Fiscal Choices and Economic Outcomes
Chapter 1: On the Choice of Regime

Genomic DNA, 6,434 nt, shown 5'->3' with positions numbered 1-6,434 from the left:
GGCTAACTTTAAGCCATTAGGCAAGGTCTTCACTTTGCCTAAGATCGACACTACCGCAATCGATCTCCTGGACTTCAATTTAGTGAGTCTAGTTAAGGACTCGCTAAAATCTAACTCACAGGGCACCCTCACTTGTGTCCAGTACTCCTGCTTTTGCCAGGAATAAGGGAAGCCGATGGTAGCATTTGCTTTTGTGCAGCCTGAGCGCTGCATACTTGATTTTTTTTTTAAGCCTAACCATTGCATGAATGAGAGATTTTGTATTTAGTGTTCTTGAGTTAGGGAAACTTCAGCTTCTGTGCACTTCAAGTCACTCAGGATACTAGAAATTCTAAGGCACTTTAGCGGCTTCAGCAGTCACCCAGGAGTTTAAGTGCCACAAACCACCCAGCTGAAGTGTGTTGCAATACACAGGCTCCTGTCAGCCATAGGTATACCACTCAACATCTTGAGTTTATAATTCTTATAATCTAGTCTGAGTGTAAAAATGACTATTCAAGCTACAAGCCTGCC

regime . . . a system of rule or government1 Most people, of course, never make a choice among political regimes, except for the implicit choice not to migrate to an area ruled by a diﬀerent regime. The populations ruled by some types of regimes, however, prosper and grow relative to those ruled by other regimes, and some people ﬁnd a way to move to a preferred regime. And regimes change – sometimes by conquest, sometimes by evolution, sometimes by choice. As a contribution to help understand these important historical conditions and developments, this book develops a theory of the ﬁscal choices and economic outcomes of the major alternative types of political regimes. Autocracy is the ﬁrst type of regime addressed, because most people throughout recorded history have been subject to some form of autocratic regime. The primary focus is on the rules of democratic regimes, because democracy is now the dominant type of regime and the one broadly considered to be the best achievable. At the end of 2000, for example, the annual Freedom House survey identiﬁed 63 percent of the world’s states as democracies and estimated that 41 percent of the world’s population live in free states.2 And the several types of actual regimes are compared with an optimal government, one based on the set of rules that people might choose “behind the veil of ignorance”3 about their personal conditions and preferences. The theory addresses the following types of questions for each of the several major types of political...
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